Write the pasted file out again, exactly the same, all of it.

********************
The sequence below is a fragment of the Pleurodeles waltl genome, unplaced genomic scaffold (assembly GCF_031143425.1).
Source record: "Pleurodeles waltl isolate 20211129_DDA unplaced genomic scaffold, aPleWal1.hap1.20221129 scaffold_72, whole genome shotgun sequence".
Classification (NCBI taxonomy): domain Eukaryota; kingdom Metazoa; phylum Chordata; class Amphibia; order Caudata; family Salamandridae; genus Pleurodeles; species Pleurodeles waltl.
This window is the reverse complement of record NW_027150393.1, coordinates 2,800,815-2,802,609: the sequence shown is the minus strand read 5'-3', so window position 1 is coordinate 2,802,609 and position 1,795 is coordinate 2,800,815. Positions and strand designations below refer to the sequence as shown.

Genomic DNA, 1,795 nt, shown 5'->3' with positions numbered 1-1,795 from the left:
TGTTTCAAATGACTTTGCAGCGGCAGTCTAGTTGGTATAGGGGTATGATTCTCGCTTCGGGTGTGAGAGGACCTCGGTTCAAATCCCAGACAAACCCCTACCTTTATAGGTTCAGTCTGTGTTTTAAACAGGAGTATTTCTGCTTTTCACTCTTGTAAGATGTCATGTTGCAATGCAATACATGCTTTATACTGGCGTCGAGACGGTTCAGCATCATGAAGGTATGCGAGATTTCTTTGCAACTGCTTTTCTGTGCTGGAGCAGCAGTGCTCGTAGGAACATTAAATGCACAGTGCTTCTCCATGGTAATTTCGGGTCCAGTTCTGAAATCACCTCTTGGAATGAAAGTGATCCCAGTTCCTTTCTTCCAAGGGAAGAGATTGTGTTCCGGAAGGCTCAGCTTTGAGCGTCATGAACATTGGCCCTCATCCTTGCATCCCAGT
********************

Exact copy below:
The sequence below is a fragment of the Pleurodeles waltl genome, unplaced genomic scaffold (assembly GCF_031143425.1).
Source record: "Pleurodeles waltl isolate 20211129_DDA unplaced genomic scaffold, aPleWal1.hap1.20221129 scaffold_72, whole genome shotgun sequence".
Classification (NCBI taxonomy): domain Eukaryota; kingdom Metazoa; phylum Chordata; class Amphibia; order Caudata; family Salamandridae; genus Pleurodeles; species Pleurodeles waltl.
This window is the reverse complement of record NW_027150393.1, coordinates 2,800,815-2,802,609: the sequence shown is the minus strand read 5'-3', so window position 1 is coordinate 2,802,609 and position 1,795 is coordinate 2,800,815. Positions and strand designations below refer to the sequence as shown.

Genomic DNA, 1,795 nt, shown 5'->3' with positions numbered 1-1,795 from the left:
TGTTTCAAATGACTTTGCAGCGGCAGTCTAGTTGGTATAGGGGTATGATTCTCGCTTCGGGTGTGAGAGGACCTCGGTTCAAATCCCAGACAAACCCCTACCTTTATAGGTTCAGTCTGTGTTTTAAACAGGAGTATTTCTGCTTTTCACTCTTGTAAGATGTCATGTTGCAATGCAATACATGCTTTATACTGGCGTCGAGACGGTTCAGCATCATGAAGGTATGCGAGATTTCTTTGCAACTGCTTTTCTGTGCTGGAGCAGCAGTGCTCGTAGGAACATTAAATGCACAGTGCTTCTCCATGGTAATTTCGGGTCCAGTTCTGAAATCACCTCTTGGAATGAAAGTGATCCCAGTTCCTTTCTTCCAAGGGAAGAGATTGTGTTCCGGAAGGCTCAGCTTTGAGCGTCATGAACATTGGCCCTCATCCTTGCATCCCAGT